Labour will implement the Eisenstadt report in full
Labour will implement in full the recommendations of the report by the SNP Government’s anti-poverty advisor.
In a letter to Naomi Eisenstadt, Scottish Labour Leader Kezia Dugdale said a Labour Scottish Government will implement all 15 recommendations for tackling poverty.
The report was first issued in January. Nicola Sturgeon said the SNP Government would formally respond before the end of March but failed to do so.
The recommendations include a call to “be bold on local tax reform”. Scottish Labour will scrap the unfair council tax and replace it with a fairer system. Under the new system 80% of households will pay less than they are paying today.
This week SNP Social Justice spokesperson Alex Neil confirmed that the SNP will not respond to the report until after the election.
Kezia Dugdale challenged all the parties to pledge to implement the recommendations in full, and pledged an Anti-Poverty Bill in the first Scottish Labour programme for government.
Kezia Dugdale said:
“The central debate in this election is about tax and what we do with the money raised. The leaked papers from Panama have tapped into that sense of anger there is right across the world about the richest not paying their fair share.
At a time when cuts are being imposed on schools and other vital public services, people are understandably furious that the rules for those at the very top appear to be different to the rules the rest of us must live by.
The SNP seem to misunderstand and misjudge the public mood on this.
It’s about how we use the powers to stop the cuts. Cuts that will damage the very fabric of our society. Cuts that will have an impact on all of us. But those who will suffer most because of the cuts will be the poorest.
We are going to relentlessly pursue the central contradiction at the heart of the SNP’s election campaign: to tell people, rich and poor, they won’t pay a penny more in income tax than they do today…while claiming you will raise an extra billion pounds more in income tax.
Their tax plan is conservative, it is contradictory, it is a con. You can’t claim to want to change Scotland if you aren’t willing to do things differently.
Now the SNP Government ordered a review into what can be done to tackle poverty in Scotland. It was a very good report, carried out by the very respected Naomi Eisenstadt. That’s the report that Nicola Sturgeon ordered and then hoped everybody would forget about. The report that told the First Minister we need bold reform of local taxation, a recommendation she completely ignored.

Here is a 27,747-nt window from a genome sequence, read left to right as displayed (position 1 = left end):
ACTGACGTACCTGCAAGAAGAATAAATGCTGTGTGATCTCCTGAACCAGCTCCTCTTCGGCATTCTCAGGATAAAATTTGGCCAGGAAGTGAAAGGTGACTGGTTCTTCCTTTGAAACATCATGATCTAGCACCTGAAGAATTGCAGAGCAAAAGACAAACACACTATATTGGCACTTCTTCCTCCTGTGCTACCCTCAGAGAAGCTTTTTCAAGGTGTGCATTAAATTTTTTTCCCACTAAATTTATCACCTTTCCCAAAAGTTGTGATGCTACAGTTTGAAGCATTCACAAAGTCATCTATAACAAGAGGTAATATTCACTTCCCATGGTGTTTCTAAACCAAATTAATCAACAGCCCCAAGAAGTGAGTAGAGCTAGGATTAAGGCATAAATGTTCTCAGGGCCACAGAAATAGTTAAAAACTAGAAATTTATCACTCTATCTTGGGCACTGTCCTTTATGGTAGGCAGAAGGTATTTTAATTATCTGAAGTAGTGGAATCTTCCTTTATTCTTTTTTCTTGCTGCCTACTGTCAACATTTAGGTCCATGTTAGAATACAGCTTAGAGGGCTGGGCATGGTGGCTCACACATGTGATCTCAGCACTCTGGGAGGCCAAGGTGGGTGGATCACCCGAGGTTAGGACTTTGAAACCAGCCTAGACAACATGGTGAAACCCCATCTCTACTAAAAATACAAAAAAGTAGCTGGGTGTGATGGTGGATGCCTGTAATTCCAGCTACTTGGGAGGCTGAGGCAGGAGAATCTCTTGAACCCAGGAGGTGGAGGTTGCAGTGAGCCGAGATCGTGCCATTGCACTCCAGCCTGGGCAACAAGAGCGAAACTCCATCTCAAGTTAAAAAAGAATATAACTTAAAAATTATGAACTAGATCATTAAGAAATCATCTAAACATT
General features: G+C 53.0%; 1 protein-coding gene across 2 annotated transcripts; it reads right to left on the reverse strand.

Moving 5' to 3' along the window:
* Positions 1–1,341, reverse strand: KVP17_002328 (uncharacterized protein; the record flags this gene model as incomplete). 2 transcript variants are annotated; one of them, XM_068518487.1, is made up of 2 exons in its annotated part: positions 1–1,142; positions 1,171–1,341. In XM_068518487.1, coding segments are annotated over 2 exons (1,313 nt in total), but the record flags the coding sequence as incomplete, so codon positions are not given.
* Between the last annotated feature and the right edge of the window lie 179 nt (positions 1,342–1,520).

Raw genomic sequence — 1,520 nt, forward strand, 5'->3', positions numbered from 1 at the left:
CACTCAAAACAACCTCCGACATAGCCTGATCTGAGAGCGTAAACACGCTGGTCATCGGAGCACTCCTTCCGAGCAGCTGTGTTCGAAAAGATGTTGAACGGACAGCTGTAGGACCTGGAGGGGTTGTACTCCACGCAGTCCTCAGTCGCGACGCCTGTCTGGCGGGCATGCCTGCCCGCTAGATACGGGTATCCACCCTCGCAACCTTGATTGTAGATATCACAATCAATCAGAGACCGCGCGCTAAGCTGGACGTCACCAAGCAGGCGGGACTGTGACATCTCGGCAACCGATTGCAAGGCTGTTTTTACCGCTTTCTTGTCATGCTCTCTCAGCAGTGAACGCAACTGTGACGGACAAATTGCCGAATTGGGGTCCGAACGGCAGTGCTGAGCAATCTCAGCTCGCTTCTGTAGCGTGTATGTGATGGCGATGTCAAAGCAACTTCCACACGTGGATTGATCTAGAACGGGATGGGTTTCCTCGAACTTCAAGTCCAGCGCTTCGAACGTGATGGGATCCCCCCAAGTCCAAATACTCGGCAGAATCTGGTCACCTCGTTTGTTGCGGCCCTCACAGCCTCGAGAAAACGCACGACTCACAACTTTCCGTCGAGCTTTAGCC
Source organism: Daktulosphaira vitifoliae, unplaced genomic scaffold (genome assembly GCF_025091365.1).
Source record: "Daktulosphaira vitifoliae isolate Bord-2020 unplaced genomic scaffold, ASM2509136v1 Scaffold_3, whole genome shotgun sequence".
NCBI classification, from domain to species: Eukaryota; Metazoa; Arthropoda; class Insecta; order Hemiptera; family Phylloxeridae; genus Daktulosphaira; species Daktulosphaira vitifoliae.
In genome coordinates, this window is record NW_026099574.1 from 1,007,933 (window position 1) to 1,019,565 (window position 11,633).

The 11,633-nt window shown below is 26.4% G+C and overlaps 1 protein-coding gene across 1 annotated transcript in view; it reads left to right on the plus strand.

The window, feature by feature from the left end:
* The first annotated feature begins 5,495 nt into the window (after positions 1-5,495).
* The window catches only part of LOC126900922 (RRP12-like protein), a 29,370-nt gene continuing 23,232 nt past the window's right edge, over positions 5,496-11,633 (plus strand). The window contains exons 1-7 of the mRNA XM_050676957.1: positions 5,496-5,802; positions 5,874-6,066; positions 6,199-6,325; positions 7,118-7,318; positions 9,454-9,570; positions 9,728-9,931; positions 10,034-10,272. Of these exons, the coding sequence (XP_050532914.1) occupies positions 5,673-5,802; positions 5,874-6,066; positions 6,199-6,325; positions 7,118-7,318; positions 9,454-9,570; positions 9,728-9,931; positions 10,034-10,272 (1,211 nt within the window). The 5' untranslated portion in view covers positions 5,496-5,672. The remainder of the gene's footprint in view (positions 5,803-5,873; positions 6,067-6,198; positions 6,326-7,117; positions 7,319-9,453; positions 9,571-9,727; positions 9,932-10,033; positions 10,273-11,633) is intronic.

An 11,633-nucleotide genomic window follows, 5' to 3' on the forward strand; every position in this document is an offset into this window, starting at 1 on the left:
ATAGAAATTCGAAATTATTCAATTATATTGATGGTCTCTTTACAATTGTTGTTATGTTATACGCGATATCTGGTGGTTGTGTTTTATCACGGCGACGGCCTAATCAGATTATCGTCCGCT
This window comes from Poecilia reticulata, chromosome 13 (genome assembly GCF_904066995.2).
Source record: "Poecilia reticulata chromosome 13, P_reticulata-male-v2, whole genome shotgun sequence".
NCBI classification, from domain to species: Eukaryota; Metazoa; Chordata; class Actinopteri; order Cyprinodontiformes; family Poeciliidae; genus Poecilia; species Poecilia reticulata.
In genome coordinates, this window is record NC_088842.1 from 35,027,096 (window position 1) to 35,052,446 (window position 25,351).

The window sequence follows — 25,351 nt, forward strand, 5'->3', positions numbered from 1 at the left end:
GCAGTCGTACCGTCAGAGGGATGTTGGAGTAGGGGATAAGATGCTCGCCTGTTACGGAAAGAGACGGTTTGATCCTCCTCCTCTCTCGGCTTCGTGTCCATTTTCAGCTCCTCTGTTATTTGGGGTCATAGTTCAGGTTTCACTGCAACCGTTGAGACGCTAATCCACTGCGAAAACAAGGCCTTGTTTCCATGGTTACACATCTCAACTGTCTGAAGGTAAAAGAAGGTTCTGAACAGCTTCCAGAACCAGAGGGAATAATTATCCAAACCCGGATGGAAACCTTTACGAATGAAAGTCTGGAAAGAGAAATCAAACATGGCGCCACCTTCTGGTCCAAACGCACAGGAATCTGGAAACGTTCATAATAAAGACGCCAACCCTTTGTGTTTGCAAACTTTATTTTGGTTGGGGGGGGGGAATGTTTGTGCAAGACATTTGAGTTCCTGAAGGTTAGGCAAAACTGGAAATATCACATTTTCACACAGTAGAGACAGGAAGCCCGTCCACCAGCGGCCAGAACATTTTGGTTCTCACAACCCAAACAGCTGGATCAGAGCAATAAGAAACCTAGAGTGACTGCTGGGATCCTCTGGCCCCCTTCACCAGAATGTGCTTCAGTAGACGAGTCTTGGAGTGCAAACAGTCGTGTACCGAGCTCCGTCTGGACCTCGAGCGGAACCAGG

Nicola Sturgeon said the Scottish Government would publish its formal response to the report by the end of March, but she didn’t bother to do so.
Well, Labour will.
So I can confirm today that I have written to Naomi Eisenstadt to confirm that a Scottish Labour Government will implement all 15 of the recommendations in her report.
An Anti-Poverty Bill will be included in the first Labour Programme for Government to deliver on these recommendations.
We will be bold on local taxation by scrapping the unfair council tax and asking the wealthiest to pay a bit more. The average household will save £111 because of our plans.
Our manifesto will detail more of our proposals on childcare. But we will stop the cuts to nurseries and schools that have been imposed by the SNP. Cuts that mean children are on waiting lists to get nursery places that are told they are entitled to. Cuts that mean the after-school clubs and the summer courses parents rely on are being cut.
We will build an additional 45,000 social houses. We will introduce a Warm Homes Act to tackle fuel poverty.
A Scottish Labour Government will implement all 15 recommendations from the SNP’s own anti-poverty tsar. Something even the SNP Government has so far refused to do.
So my challenge to Nicola Sturgeon is this. Don’t just talk about how anti-poverty you are. Actually do something about it and match Labour’s plan.
Risk upsetting the millionaires. Risk asking the wealthiest few to pay just a little bit more.
Because the price of not doing it – more cuts to schools, thousands out of work and more children living in poverty – is just too great.”